Last year, the same could be said about the casting of his debut show, which was filled with Gogos' friends and collaborators, and simultaneously heralded as the most inclusive show of the week. Riding on this momentum, and following Almaan's call out of the industry's lack of diversity last year, Gogos brought Almaan onboard this year as casting director for the show.

Iordanes Spyridon Gogos

"Bringing Basjia on was incredible because I couldn't have the same a naivety this year." Gogos says. "Last year was like, 'oh, it's all natural', but you almost can't move authentically in that way again. So the one person that I felt like had a really big impact and made noise last year was Basjia." He says. For Gogos, it was important to make a point to bring someone in who had spoken out about the gaps in casting, instead of gatekeeping them once they'd made some noise, he tells me. For Almaan, the process wasn't as daunting as it initially sounded.

"I definitely intended to showcase new faces, to showcase Eora, Sydney's range of talent of models and people who would bring phenomenal energy to the runway. At the same time, it didn’t feel like an intentional process because all I had to do to find people was look at the people around me." Almaan says, noting that all she had to do was look around the spaces she already exists in to find her cast.

Iordanes Spyridon Gogos

Iordanes Spyridon Gogos

Iordanes Spyridon Gogos

And Gogos was right. The result could have only happened with someone who knew exactly what they were working towards to keep such a vast cast feel so genuinely liberated and authentic. In place of tokenism and box-checking, was joy and power, and in the world of Iordanes Spyridon Gogos, there are enough seats at the table for everyone to carry this torch.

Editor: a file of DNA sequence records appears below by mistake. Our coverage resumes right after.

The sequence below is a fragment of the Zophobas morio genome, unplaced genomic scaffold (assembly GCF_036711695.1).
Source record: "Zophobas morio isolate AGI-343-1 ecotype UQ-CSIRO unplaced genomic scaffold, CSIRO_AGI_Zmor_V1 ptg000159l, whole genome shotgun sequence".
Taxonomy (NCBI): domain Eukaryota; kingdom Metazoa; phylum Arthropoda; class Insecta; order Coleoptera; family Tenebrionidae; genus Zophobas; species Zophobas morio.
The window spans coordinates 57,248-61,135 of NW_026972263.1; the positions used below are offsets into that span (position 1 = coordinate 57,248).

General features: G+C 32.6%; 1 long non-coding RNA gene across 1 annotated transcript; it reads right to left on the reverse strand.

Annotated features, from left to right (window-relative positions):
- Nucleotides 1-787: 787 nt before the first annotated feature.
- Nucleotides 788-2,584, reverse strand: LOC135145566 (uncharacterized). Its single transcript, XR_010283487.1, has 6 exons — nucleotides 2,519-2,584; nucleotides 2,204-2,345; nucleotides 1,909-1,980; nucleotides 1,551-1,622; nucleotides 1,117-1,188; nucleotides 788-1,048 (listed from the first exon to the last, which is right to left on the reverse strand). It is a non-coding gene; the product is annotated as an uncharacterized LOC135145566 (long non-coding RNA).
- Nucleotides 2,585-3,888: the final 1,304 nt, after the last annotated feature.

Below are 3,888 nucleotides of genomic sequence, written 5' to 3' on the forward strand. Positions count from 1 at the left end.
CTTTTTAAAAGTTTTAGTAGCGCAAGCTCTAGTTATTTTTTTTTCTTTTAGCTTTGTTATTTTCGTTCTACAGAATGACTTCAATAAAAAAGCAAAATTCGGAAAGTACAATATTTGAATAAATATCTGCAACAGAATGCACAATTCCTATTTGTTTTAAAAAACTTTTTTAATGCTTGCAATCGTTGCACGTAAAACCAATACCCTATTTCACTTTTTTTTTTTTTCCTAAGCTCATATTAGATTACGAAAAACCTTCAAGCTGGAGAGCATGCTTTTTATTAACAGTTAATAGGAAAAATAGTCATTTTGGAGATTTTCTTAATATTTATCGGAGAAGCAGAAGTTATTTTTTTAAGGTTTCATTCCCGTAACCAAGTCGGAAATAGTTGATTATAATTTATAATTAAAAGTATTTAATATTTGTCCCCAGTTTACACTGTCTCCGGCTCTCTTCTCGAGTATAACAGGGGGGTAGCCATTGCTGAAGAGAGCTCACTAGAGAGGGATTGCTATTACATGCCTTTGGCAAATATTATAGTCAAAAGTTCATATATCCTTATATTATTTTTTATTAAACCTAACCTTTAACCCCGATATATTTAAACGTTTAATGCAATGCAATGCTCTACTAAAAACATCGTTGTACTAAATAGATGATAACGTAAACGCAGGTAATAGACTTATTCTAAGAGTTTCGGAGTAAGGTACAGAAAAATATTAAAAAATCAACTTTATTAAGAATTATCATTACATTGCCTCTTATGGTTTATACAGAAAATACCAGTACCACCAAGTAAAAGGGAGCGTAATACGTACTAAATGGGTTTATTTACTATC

"One thing that really was special to me was to think about the communities each person was representing, to communicate that having all different looks and energies on that runway would ultimately show people of younger generations that they can be celebrated for being exactly who they are." Almaan says. "Media plays a huge part in how people are valued and seen on a global scale, the fashion industry has historically excluded a lot of different people from what they perceive as acceptable or beautiful, I wanted to showcase that all people are beautiful and all people deserve to be celebrated in fashion."

Iordanes Spyridon Gogos

Iordanes Spyridon Gogos

Iordanes Spyridon Gogos

Photographed by Kitty Callaghan on the Leica M11.

Full list of collaborators: Albus Lumen, Alexander Enticknap, Alice Knight, Amy Baran, Angelica Kilkolly, Angel Robertson, Anna May Kirk, Anna Pogossova, ANTIMATTERMANE, Apollo Michaelides, Aryah Levin, Colourblind florist, Benn Hamilton, Brittany Wyper, CAES, Chanel Bragg, Chase Shiel, Chloe Green, Darren Bischoff, Denis Vukcevic, DIASPORA, Effi Mavratzas, Emily Mavratzas, Felynn Designs, fon99, Gallery Sally Dan-Cuthbert, Haus of Dizzy, Jake Liu, Jenny Kee, Jo Morton, Jody Just, Joe Brennan, Jordan Olyslanders, Julia Baldini Shoes, Luca Sheridan, Mary Argyropoulos, Max Rixon, Nathan Angelis, NEPHTHYS, Patrick Church, Pormpuraaw Art, Roshan Ramesh, Ruby Pedder, Sacred Honeys, Scarlet Marshall, Similar Difference, Simone Arnol, SPEED, Stefania Gertis, Stella Sunday, Taya Brooks, thevxlley, Victoria Todorov, Xi Wu Studio, Yan Lok Chu, Yarrabah Arts and Culture, Youkhana.